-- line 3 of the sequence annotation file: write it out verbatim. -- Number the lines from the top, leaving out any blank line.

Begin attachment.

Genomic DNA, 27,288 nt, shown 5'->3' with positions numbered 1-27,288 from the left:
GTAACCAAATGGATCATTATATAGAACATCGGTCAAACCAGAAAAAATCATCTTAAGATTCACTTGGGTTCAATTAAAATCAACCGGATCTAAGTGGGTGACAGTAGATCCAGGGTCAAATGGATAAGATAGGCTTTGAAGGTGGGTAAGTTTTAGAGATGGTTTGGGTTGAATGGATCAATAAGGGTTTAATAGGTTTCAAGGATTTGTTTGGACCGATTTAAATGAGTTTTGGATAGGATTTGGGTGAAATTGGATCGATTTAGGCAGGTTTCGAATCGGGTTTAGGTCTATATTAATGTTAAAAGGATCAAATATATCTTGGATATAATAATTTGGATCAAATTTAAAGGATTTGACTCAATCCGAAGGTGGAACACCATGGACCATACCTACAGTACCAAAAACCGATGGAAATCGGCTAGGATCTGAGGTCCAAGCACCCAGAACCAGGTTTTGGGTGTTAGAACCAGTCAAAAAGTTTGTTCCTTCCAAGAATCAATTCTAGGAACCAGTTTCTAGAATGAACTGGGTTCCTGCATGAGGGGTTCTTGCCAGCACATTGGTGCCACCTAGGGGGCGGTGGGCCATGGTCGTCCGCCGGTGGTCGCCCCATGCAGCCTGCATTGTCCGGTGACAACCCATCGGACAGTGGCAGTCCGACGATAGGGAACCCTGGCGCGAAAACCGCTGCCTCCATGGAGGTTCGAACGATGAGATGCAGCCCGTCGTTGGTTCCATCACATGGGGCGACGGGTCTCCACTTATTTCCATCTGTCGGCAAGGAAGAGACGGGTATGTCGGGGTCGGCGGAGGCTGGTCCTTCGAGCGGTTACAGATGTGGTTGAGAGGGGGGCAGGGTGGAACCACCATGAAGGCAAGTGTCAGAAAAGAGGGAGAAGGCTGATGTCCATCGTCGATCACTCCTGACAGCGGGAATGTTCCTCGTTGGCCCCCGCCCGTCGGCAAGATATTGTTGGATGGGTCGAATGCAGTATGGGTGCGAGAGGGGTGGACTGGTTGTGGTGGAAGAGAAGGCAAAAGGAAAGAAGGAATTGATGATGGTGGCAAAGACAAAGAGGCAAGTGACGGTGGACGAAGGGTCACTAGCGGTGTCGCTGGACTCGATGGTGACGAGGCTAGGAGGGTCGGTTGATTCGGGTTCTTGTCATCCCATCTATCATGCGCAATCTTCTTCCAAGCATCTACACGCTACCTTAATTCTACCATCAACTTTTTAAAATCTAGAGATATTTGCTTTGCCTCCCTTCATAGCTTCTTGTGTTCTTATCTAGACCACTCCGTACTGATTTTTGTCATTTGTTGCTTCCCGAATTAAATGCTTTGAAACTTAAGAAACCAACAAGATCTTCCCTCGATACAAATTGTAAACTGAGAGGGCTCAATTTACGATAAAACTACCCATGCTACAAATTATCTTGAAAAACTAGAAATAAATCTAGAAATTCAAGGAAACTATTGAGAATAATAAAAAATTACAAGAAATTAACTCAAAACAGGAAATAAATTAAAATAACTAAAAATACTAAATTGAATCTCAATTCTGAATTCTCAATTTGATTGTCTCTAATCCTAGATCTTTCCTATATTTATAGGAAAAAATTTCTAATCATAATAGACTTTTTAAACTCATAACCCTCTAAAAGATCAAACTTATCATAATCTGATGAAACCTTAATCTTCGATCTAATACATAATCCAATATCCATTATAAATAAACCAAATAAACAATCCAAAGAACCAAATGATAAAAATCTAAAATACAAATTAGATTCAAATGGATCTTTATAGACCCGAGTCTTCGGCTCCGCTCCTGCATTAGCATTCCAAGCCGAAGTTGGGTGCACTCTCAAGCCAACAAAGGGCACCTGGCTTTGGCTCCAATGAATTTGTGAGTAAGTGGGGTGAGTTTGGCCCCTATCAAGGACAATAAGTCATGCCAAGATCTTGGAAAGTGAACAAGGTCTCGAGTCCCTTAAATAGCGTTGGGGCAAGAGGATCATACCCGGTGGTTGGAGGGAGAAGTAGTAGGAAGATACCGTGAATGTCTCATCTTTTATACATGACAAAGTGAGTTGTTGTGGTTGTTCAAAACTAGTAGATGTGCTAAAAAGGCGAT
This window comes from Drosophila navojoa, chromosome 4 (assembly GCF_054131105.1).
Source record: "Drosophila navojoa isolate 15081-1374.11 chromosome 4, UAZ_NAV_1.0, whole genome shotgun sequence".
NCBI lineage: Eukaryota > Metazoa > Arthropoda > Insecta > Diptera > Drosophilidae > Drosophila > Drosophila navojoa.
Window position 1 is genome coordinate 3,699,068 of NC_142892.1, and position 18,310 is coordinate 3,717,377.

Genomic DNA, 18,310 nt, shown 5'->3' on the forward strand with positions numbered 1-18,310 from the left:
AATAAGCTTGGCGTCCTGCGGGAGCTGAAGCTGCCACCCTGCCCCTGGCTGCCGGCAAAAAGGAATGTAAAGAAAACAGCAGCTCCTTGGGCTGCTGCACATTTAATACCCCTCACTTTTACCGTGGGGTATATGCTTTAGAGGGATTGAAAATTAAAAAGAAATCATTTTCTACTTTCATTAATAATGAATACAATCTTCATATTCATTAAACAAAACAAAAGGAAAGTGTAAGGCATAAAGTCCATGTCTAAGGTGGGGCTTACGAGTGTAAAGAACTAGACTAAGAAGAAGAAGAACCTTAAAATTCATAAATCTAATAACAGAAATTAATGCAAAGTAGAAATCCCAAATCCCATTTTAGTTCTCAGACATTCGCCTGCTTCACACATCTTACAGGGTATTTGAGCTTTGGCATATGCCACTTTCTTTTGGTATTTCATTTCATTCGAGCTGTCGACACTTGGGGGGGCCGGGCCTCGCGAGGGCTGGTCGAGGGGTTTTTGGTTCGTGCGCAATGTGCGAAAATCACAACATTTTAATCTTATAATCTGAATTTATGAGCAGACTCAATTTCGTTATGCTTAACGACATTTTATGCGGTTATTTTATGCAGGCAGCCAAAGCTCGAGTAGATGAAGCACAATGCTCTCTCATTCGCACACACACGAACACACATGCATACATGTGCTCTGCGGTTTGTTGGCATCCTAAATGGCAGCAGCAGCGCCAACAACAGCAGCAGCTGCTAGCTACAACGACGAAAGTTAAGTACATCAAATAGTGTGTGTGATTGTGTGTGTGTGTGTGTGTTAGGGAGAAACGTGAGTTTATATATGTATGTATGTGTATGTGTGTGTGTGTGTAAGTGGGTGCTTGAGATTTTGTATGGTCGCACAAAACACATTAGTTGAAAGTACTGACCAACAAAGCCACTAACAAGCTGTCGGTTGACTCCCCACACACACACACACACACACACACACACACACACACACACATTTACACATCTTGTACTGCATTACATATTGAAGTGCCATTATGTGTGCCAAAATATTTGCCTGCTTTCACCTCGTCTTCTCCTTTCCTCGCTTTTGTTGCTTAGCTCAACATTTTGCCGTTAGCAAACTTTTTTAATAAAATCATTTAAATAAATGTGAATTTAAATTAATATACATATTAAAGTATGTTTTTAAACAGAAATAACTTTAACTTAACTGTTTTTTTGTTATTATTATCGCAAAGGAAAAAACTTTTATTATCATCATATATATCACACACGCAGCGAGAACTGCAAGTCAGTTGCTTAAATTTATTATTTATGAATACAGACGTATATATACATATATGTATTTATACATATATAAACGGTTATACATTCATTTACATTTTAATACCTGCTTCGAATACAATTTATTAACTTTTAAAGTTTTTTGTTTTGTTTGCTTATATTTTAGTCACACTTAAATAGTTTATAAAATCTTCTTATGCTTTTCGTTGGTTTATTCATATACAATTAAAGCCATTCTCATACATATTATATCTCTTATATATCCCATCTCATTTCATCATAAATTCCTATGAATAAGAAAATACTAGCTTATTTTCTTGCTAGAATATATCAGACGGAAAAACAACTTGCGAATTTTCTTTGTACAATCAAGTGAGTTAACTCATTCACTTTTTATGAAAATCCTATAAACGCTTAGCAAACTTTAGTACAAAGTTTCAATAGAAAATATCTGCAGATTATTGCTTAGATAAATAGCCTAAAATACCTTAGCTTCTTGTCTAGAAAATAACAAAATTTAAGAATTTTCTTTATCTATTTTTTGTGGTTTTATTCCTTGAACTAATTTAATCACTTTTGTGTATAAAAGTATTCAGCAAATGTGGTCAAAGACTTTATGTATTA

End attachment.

This window comes from Drosophila navojoa, chromosome 4 (assembly GCF_054131105.1).